Why I Hate Adobe InDesign

There is a lot to like about InDesign. In my opinion it is the best DTP program on the market, but that isn’t saying much when the only real competition is Quark XPress. The trouble with both these programs is that, despite many changes of version numbers, they have evolved very, very slowly.

What few improvements have been made are mostly aimed at the more gimmicky end of multimedia and epublishing. Not that I don’t want to generate ebooks, but I want to produce them properly and InDesign makes that very hard to do. One of my long-standing complaints about InDesign is that it doesn’t support endnotes – there is a ludicrous work-around using hyperlinks which I won’t bother to discuss. As a result, one has to use InFnote, a third-party plug-in from Virginia Systems. If one exports to PDF or ePub, the links to endnotes don’t function. At least the Index links work, but index links aren’t particularly important in fully-searchable ebooks. Compare this with LaTeX (which is free) which supports footnotes, endnotes and wingnotes (and, as you reflow the text, the wingnotes will move with it). Using the Hyperref package for LaTeX, endnote hyperlinks can be generated automatically in PDFs. Even better, the links are bidirectional: click on a link in the text and it will take you to the note; click on the note number and it will take you back to the relevant piece of text. Similar functionality can be created in ePub files.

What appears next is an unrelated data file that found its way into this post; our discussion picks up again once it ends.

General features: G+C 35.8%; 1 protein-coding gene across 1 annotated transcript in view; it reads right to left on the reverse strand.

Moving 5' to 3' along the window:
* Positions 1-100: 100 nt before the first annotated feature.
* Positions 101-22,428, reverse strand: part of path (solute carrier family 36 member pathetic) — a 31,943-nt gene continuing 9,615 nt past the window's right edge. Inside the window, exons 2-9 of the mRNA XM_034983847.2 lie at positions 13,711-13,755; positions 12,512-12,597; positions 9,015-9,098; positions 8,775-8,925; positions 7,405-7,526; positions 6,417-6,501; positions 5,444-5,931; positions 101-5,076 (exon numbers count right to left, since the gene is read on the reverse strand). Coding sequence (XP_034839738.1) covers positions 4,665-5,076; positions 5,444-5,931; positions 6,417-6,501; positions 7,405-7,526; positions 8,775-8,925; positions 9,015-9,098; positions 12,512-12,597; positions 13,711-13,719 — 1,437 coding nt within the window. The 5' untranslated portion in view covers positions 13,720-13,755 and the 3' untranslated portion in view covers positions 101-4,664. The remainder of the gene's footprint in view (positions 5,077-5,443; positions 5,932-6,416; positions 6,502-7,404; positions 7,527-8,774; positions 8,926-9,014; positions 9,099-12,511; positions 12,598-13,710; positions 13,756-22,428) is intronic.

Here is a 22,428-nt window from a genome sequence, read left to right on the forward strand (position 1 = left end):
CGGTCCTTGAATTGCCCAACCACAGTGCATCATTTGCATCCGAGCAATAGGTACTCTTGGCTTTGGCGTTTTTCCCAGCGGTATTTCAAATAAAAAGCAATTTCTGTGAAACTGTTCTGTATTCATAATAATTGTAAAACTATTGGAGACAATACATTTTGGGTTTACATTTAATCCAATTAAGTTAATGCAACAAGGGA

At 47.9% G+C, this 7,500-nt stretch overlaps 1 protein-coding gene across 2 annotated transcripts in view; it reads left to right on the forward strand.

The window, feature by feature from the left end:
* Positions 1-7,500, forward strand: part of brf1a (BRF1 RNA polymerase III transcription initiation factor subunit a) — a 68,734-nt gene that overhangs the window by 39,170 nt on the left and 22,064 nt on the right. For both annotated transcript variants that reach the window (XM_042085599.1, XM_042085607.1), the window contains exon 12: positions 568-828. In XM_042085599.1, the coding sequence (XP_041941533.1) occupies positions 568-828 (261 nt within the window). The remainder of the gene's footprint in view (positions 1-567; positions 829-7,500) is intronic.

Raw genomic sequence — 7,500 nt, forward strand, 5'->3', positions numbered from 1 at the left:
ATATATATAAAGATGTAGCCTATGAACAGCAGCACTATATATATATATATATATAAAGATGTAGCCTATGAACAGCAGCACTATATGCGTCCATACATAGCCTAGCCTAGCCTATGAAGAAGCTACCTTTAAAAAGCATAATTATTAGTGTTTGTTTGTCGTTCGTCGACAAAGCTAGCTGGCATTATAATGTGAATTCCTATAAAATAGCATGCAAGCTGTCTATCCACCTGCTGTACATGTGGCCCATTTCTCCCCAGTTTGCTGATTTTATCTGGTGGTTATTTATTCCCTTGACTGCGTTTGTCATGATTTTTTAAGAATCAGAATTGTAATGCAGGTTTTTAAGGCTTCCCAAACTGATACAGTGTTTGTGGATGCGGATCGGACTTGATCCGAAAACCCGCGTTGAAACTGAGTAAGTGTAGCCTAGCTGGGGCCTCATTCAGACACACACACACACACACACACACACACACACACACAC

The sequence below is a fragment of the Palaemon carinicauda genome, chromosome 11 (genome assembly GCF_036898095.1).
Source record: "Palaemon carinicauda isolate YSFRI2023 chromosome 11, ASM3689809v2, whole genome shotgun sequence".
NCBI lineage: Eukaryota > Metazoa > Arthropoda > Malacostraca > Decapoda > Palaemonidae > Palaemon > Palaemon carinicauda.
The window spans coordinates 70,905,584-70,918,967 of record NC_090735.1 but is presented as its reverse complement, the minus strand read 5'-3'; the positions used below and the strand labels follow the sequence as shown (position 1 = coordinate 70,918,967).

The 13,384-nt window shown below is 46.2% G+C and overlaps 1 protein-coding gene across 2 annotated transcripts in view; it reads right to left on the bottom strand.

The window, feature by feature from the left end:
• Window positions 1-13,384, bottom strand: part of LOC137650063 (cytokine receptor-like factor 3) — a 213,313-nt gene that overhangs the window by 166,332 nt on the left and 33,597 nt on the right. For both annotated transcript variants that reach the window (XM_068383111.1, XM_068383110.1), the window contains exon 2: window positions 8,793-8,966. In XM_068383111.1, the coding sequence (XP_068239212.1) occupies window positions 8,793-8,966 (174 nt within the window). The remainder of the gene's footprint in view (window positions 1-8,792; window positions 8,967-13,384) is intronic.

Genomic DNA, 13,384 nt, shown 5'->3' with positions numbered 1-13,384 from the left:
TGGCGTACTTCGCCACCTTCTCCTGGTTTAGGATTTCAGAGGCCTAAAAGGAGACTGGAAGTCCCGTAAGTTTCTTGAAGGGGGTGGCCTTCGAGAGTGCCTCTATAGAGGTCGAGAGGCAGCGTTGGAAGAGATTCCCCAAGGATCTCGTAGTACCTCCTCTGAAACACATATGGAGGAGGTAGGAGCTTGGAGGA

TeX and LaTeX are very old programs. When they were created, PostScript had not been invented. Over the years, various packages have been added to LaTeX to allow it to cope with the modern world – creating PDFs, using OpenType fonts, etc. It is crazy that after all these years LaTeX is still superior to InDesign and Quark in so many ways. Admittedly, it is rather harder to use, but the pay-off is that it does things the right way. In LaTeX, text is tagged according to function rather than form, as it is in XML and XHTML. This makes it incredibly flexible. Imagine a 400-page book with wingnotes (OK, perhaps you don’t like them but I do and, in any case, the same would apply for illustrations) and you’ve laid it out laboriously in InDesign for a royal 8vo page. That was for the hardback. Then you decide to produce a B format paperback. The margins need altering, the text area needs altering and, worst of all, every wingnote and illustrations needs repositioning. How long do you think it would take you to rework the book? It could take weeks and you’d have to check it all very carefully when you’d finished. In LaTeX it might take five minutes.
Bookmark and Share